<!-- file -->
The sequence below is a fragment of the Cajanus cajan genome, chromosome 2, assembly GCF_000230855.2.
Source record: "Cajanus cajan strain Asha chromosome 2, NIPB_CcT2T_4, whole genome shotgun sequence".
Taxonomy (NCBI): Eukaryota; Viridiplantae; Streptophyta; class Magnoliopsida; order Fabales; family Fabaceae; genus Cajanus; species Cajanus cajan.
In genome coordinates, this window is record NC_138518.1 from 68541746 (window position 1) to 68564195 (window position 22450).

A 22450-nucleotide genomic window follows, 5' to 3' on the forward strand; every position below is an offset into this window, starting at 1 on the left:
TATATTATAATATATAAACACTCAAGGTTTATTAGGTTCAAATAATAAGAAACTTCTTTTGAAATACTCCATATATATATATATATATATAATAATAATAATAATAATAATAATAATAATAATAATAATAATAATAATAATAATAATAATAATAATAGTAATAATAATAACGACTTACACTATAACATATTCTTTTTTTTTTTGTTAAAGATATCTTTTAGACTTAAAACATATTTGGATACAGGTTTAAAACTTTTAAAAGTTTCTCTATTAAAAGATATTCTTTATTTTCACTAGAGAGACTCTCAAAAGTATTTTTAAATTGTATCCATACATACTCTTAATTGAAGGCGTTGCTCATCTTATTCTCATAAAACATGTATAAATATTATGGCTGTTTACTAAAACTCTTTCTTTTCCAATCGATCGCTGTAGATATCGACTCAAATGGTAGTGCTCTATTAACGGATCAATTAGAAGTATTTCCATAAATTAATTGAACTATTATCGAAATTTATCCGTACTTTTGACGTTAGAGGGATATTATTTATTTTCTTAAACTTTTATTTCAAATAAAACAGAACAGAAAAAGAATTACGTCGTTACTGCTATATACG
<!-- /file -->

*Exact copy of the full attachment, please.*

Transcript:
The sequence below is a fragment of the Cajanus cajan genome, chromosome 2, assembly GCF_000230855.2.
Source record: "Cajanus cajan strain Asha chromosome 2, NIPB_CcT2T_4, whole genome shotgun sequence".
Taxonomy (NCBI): Eukaryota; Viridiplantae; Streptophyta; class Magnoliopsida; order Fabales; family Fabaceae; genus Cajanus; species Cajanus cajan.
In genome coordinates, this window is record NC_138518.1 from 68541746 (window position 1) to 68564195 (window position 22450).

A 22450-nucleotide genomic window follows, 5' to 3' on the forward strand; every position below is an offset into this window, starting at 1 on the left:
TATATTATAATATATAAACACTCAAGGTTTATTAGGTTCAAATAATAAGAAACTTCTTTTGAAATACTCCATATATATATATATATATATAATAATAATAATAATAATAATAATAATAATAATAATAATAATAATAATAATAATAATAATAATAATAGTAATAATAATAACGACTTACACTATAACATATTCTTTTTTTTTTTGTTAAAGATATCTTTTAGACTTAAAACATATTTGGATACAGGTTTAAAACTTTTAAAAGTTTCTCTATTAAAAGATATTCTTTATTTTCACTAGAGAGACTCTCAAAAGTATTTTTAAATTGTATCCATACATACTCTTAATTGAAGGCGTTGCTCATCTTATTCTCATAAAACATGTATAAATATTATGGCTGTTTACTAAAACTCTTTCTTTTCCAATCGATCGCTGTAGATATCGACTCAAATGGTAGTGCTCTATTAACGGATCAATTAGAAGTATTTCCATAAATTAATTGAACTATTATCGAAATTTATCCGTACTTTTGACGTTAGAGGGATATTATTTATTTTCTTAAACTTTTATTTCAAATAAAACAGAACAGAAAAAGAATTACGTCGTTACTGCTATATACG